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Data Persistence and Indexing

Similar to all LSMT-like storage engines, data in MemTables is persisted to durable storage, for example, the local disk file system or object storage service. GreptimeDB adopts Apache Parquet as its persistent file format.

SST File Format

Parquet is an open source columnar format that provides fast data querying and has already been adopted by many projects, such as Delta Lake.

Parquet has a hierarchical structure like "row groups-columns-data pages". Data in a Parquet file is horizontally partitioned into row groups, in which all values of the same column are stored together to form a data page. Data page is the minimal storage unit. This structure greatly improves performance.

First, clustering data by column makes file scanning more efficient, especially when only a few columns are queried, which is very common in analytical systems.

Second, data of the same column tends to be homogeneous which helps with compression when apply techniques like dictionary and Run-Length Encoding (RLE).

Parquet file format

Data Persistence

GreptimeDB provides a configuration item storage.flush.global_write_buffer_size, which is flush threshold of the total memory usage for all MemTables.

When the size of data buffered in MemTables reaches that threshold, GreptimeDB will pick MemTables and flush them to SST files.

Indexing Data in SST Files

Apache Parquet file format provides inherent statistics in headers of column chunks and data pages, which are used for pruning and skipping.

Column chunk header

For example, in the above Parquet file, if you want to filter rows where name = Emily, you can easily skip row group 0 because the max value for name field is Charlie. This statistical information reduces IO operations.

Index Files

For each SST file, GreptimeDB not only maintains an internal index but also generates a separate file to store the index structures specific to that SST file.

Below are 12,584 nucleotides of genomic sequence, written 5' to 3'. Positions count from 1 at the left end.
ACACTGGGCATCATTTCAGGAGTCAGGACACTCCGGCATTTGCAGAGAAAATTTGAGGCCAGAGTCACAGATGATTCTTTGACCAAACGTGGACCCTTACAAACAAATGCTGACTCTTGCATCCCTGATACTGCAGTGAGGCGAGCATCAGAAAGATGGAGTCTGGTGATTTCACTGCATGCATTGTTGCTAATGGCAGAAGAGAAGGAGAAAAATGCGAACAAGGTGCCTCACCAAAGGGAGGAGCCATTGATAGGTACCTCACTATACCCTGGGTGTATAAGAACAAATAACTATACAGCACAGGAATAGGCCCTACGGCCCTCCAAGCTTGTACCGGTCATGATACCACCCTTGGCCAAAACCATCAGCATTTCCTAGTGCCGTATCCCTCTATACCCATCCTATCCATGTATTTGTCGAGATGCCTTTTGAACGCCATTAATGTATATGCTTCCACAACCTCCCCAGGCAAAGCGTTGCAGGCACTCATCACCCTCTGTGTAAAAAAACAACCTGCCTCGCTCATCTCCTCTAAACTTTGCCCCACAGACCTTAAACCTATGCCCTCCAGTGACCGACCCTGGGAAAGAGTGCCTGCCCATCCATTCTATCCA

The index files utilize the Puffin format, which offers significant flexibility, allowing for the storage of additional metadata and supporting a broader range of index structures.


Currently, the inverted index is the first supported index structure, and it is stored within the index file as a Blob.

Inverted Index

In version 0.7, GreptimeDB introduced the inverted index to accelerate queries.

The inverted index is a common index structure used for full-text searches, mapping each word in the document to a list of documents containing that word. Greptime has adopted this technology, which originates from search engines, for use in the time series databases.

Search engines and time series databases operate in separate domains, yet the principle behind the applied inverted index technology is similar. This similarity requires some conceptual adjustments:

  1. Term: In GreptimeDB, it refers to the column value of the time series.
  2. Document: In GreptimeDB, it refers to the data segment containing multiple time series.

The inverted index enables GreptimeDB to skip data segments that do not meet query conditions, thus improving scanning efficiency.

Inverted index searching

For instance, the query above uses the inverted index to identify data segments where job equals apiserver, handler matches the regex .*users, and status matches the regex 4.... It then scans these data segments to produce the final results that meet all conditions, significantly reducing the number of IO operations.

Inverted Index Format

Inverted index format

GreptimeDB builds inverted indexes by column, with each inverted index consisting of an FST and multiple Bitmaps.

The FST (Finite State Transducer) enables GreptimeDB to store mappings from column values to Bitmap positions in a compact format and provides excellent search performance and supports complex search capabilities (such as regular expression matching). The Bitmaps maintain a list of data segment IDs, with each bit representing a data segment.

Index Data Segments

GreptimeDB divides an SST file into multiple indexed data segments, with each segment housing an equal number of rows. This segmentation is designed to optimize query performance by scanning only the data segments that match the query conditions.

For example, if a data segment contains 1024 rows and the list of data segments identified through the inverted index for the query conditions is [0, 2], then only the 0th and 2nd data segments in the SST file—from rows 0 to 1023 and 2048 to 3071, respectively—need to be scanned.

The number of rows in a data segment is controlled by the engine option index.inverted_index.segment_row_count, which defaults to 1024. A smaller value means more precise indexing and often results in better query performance but increases the cost of index storage. By adjusting this option, a balance can be struck between storage costs and query performance.

Unified Data Access Layer: OpenDAL

GreptimeDB uses OpenDAL to provide a unified data access layer, thus, the storage engine does not need to interact with different storage APIs, and data can be migrated to cloud-based storage like AWS S3 seamlessly.